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Iran Holds Naval War Games In Strategic Waterway

TEHRAN (Reuters) -- Iran said it has begun six days of naval war games in the Persian Gulf and the Strait of Hormuz, the strategic transport route for global oil supplies that the Islamic republic has threatened to close if it is attacked.

Iran often stages exercises or tests weapons to show its determination to counter any attack by the United States or Israel against sites they believe are to make nuclear arms.

"The aim of this maneuver is to increase the level of readiness of Iran's naval forces and also to test and to use domestically made naval weaponry," Admiral Qasem Rostamabadi told state radio.

The radio said the naval maneuvers would cover an area of 130,000 square kilometers, including the Sea of Oman off Iran's southern coast.

"In this six-day-long maneuver there will be more than 60 combat vessel units," Admiral Habibollah Sayyari, commander of the navy, was quoted as saying by the "Kayhan" daily.

They would include destroyers, missile-equipped battleships, submarines, special-operations teams, helicopters, and fighter planes, he said.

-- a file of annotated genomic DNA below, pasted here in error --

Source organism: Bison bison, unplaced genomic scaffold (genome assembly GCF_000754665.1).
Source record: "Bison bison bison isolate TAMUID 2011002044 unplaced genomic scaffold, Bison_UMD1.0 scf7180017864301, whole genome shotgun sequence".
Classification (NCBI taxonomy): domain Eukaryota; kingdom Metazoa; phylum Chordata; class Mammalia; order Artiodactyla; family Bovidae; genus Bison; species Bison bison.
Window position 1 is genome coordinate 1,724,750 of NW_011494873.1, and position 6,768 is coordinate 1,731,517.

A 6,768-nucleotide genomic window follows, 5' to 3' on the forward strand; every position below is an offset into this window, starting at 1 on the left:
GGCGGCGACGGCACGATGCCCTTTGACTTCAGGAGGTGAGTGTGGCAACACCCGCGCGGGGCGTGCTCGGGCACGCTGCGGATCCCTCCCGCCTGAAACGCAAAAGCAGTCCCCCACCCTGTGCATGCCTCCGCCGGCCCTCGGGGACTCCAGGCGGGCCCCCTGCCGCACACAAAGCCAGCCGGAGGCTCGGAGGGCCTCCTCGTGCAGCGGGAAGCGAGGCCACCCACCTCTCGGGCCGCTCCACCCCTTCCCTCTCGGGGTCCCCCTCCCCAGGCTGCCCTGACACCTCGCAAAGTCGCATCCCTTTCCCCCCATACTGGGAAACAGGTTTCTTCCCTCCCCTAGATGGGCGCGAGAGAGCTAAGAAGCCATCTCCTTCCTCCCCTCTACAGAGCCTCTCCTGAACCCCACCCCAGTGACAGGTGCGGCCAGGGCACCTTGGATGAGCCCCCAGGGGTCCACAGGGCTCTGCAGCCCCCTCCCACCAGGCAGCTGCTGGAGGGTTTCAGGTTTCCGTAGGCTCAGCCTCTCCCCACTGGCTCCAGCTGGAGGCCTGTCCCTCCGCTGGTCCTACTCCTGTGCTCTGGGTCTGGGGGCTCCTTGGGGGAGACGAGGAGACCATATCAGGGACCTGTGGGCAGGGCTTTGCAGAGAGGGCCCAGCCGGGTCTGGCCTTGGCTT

Iran, the world's fourth-largest crude oil producer, says its uranium-enrichment activities are aimed at making fuel for electricity-generating nuclear power plants, not bombs.

The United States says it wants diplomacy to end the nuclear row, but neither Washington nor Israel have ruled out military action if that fails. Iran has vowed to retaliate if pushed.

Military analysts say Iran's real ability to respond could be with more unconventional tactics, such as deploying small hit-and-run craft to attack oil tankers, or using allies in the Middle East to strike at U.S. or Israeli interests.

Iran has previously said it could close the Strait of Hormuz to shipping, through which about 40 percent of the world's globally traded oil passes. The United States has pledged to protect shipping routes.

An Iranian naval commander was last week quoted as saying the country's navy could strike an enemy well beyond its shores and as far away as Bab al-Mandab, the southern entrance to the Red Sea that leads to the Suez Canal.